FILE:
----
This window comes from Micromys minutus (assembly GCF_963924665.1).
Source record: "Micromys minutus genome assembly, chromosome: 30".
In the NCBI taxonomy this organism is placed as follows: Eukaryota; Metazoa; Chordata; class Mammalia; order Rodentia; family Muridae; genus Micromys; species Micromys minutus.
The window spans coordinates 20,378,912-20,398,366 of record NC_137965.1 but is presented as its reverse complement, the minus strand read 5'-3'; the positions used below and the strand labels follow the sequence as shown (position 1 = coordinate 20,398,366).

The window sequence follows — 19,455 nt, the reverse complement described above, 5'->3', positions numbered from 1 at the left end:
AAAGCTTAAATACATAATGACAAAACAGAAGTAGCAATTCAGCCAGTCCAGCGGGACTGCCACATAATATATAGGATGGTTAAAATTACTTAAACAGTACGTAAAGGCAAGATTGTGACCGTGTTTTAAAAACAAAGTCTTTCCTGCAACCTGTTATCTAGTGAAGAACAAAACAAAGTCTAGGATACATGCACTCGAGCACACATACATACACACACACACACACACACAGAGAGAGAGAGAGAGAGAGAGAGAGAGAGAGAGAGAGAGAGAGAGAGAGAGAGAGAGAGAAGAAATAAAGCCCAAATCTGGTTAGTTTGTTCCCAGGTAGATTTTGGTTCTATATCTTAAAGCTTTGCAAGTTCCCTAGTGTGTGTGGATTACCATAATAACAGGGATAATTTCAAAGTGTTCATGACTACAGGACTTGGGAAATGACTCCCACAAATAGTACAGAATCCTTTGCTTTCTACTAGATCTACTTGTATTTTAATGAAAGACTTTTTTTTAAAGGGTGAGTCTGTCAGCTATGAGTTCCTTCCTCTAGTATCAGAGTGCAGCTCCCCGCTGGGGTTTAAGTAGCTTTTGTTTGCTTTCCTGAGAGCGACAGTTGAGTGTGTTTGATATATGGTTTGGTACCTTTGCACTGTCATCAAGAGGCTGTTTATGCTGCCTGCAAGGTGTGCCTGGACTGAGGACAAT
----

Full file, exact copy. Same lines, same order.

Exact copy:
This window comes from Micromys minutus (assembly GCF_963924665.1).
Source record: "Micromys minutus genome assembly, chromosome: 30".
In the NCBI taxonomy this organism is placed as follows: Eukaryota; Metazoa; Chordata; class Mammalia; order Rodentia; family Muridae; genus Micromys; species Micromys minutus.
The window spans coordinates 20,378,912-20,398,366 of record NC_137965.1 but is presented as its reverse complement, the minus strand read 5'-3'; the positions used below and the strand labels follow the sequence as shown (position 1 = coordinate 20,398,366).

The window sequence follows — 19,455 nt, the reverse complement described above, 5'->3', positions numbered from 1 at the left end:
AAAGCTTAAATACATAATGACAAAACAGAAGTAGCAATTCAGCCAGTCCAGCGGGACTGCCACATAATATATAGGATGGTTAAAATTACTTAAACAGTACGTAAAGGCAAGATTGTGACCGTGTTTTAAAAACAAAGTCTTTCCTGCAACCTGTTATCTAGTGAAGAACAAAACAAAGTCTAGGATACATGCACTCGAGCACACATACATACACACACACACACACACACAGAGAGAGAGAGAGAGAGAGAGAGAGAGAGAGAGAGAGAGAGAGAGAGAGAGAGAGAGAGAAGAAATAAAGCCCAAATCTGGTTAGTTTGTTCCCAGGTAGATTTTGGTTCTATATCTTAAAGCTTTGCAAGTTCCCTAGTGTGTGTGGATTACCATAATAACAGGGATAATTTCAAAGTGTTCATGACTACAGGACTTGGGAAATGACTCCCACAAATAGTACAGAATCCTTTGCTTTCTACTAGATCTACTTGTATTTTAATGAAAGACTTTTTTTTAAAGGGTGAGTCTGTCAGCTATGAGTTCCTTCCTCTAGTATCAGAGTGCAGCTCCCCGCTGGGGTTTAAGTAGCTTTTGTTTGCTTTCCTGAGAGCGACAGTTGAGTGTGTTTGATATATGGTTTGGTACCTTTGCACTGTCATCAAGAGGCTGTTTATGCTGCCTGCAAGGTGTGCCTGGACTGAGGACAAT